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Charging stations in Europe: how many and where are they in 2022? Charging stations in Europe: how many and where are they in 2022?


Review of electric columns in Europe, how many and where are they in 2012? The number is still low for the 2030 objectives but growing

February 28, 2023 – 12:40 p.m.

How much does it cost charging stations exist in the European Union? Still few if we think that in order to achieve the objective of reducing greenhouse gas emissions by at least 55% by 2030 (compared to 1990) in the 27 member countries, a number of electrified vehicles should circulate in such a way as to require approximately 6.8 million public charging stations. An objective almost impossible to achieve at current rates if we consider that the latest report from the ACEA (Association of European Automobile Manufacturers) updated to 2022 estimated that in Europe there were hardly more 479,000 charging stations. This means that to reach the predetermined number in just eight years, they would have to be installed 14,000 per weekwhereas today the average is less than 2,000.


It is unfortunate that the spread of new columns proceed so slowly, because the poor distribution of charging points in the territory, especially the fastest ones, is one of the reasons slow down the expansion of electric cars in Europe, even if the numbers are increasing (almost everywhere but not in Italy given that in 2022, after years of continuous growth, all-electric cars have lost around one point of market share). In fact, most European countries, including Italy, have approved major increase the number of public columns in the coming years. Here, for example, thanks to PNRR funds, it will be possible to create 21,000 new charging stations on motorways and in cities by 2025, and soon it will also be the turn of motorways. We don’t know if this will be enough to meet the ambitious 2030 goal, but we’re trying anyway.


And now we come to the figures from the ACEA report on the number of charging stations in Europe updated throughout 2022. As mentioned, the total is just close to 480,000, with the aggravating circumstance that 42% of infrastructure is concentrated in just two countries, the Netherlands and Germany, which by extension cover less than 10% of the territory of the European Union. The distribution is therefore quite large unequal with some states well ahead and others well behind, some close to zero. Just think that the Netherlands has 70 times more charging stations than Romania, despite the latter being 7 times larger.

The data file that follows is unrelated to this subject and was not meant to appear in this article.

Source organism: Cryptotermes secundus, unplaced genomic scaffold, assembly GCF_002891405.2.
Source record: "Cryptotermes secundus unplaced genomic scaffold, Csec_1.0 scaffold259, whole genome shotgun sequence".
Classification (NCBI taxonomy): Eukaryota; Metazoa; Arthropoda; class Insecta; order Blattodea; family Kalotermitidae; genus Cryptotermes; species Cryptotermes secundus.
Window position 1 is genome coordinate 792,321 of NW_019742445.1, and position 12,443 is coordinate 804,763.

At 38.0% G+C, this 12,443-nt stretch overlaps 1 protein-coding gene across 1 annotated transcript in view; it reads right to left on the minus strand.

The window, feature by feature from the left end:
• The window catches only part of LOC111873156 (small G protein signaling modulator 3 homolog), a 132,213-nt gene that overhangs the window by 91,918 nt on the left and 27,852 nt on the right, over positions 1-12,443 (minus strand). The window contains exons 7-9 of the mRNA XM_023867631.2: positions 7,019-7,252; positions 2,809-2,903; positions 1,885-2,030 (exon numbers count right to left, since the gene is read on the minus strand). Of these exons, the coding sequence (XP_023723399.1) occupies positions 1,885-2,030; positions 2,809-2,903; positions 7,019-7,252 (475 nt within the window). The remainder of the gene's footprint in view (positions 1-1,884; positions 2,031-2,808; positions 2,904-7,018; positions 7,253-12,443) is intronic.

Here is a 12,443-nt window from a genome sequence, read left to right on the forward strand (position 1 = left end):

Here is the situation of public charging stations in the 27 EU states updated to 2022:

  • Netherlands: 111,821
  • Germany: 87,674
  • France: 83,317
  • Italy: 37,186
  • Spain: 34,380
  • Sweden: 25,465
  • Belgium: 24,159
  • Austria: 22,874
  • Denmark: 11,055
  • Portugal: 7,716
  • Finland: 6,121
  • Czech Republic: 3,962
  • Poland: 3,842
  • Hungary: 3,622
  • Slovakia: 2,713
  • Ireland: 2,535
  • Luxemburg: 2,387
  • Slovenia: 1,893
  • Romania: 1,658
  • Croatia: 1,285
  • Bulgaria: 1,091
  • Greece: 1,021
  • Latvia: 660
  • Lithuania: 477
  • Estonia: 300
  • Cyprus: 69
  • Malta: 13.

It is fair to point out that although Italy has less than half the charging points of France and Germany, having fewer electric cars on the road than these two countries, it can boast a best car/column ratio: 9.7 (that is to say that for 9.7 cars there is a column) against 13 in France and 22 in Germany.

The following graph shows the progression from 2020 to 2022, by quarter, of the total number of public charging stations in Europedistinguishing direct current (DC), which is faster, from alternating current (AC), which is slower.


The ACEA study reports another interesting fact, namely the electrified car market share (100% electric + plug-in hybrid) in 2022 in each of the 27 EU countries, important for understanding the degree of penetration of electricity in different states (and make a comparison with the staggering of charging points). Here, we Italians are really far behind, while the Nordic countries are the masters.

  • Sweden: 56.1%
  • Denmark: 38.6%
  • Finland: 37.6%
  • Netherlands: 34.5%
  • Germany: 31.4%
  • Belgium: 26.5%
  • Luxemburg: 24.3%
  • Ireland: 22.2%
  • Austria: 22.1%
  • Portugal: 21.7%
  • France: 21.5%
  • Spain: 9.6%
  • Romania: 9%
  • Italy: 8.7%
  • Hungary: 8.6%
  • Latvia: 8.2%
  • Greece: 7.9%
  • Lithuania: 7.9%
  • Slovenia: 6.2%
  • Cyprus: 5.4%
  • Estonia: 5.4%
  • Croatia: 5.1%
  • Poland: 5%
  • Bulgaria: 4%
  • Czech Republic: 3.9%
  • Slovakia: 3.7%
  • Malta: na.

Source : Sicur Auto



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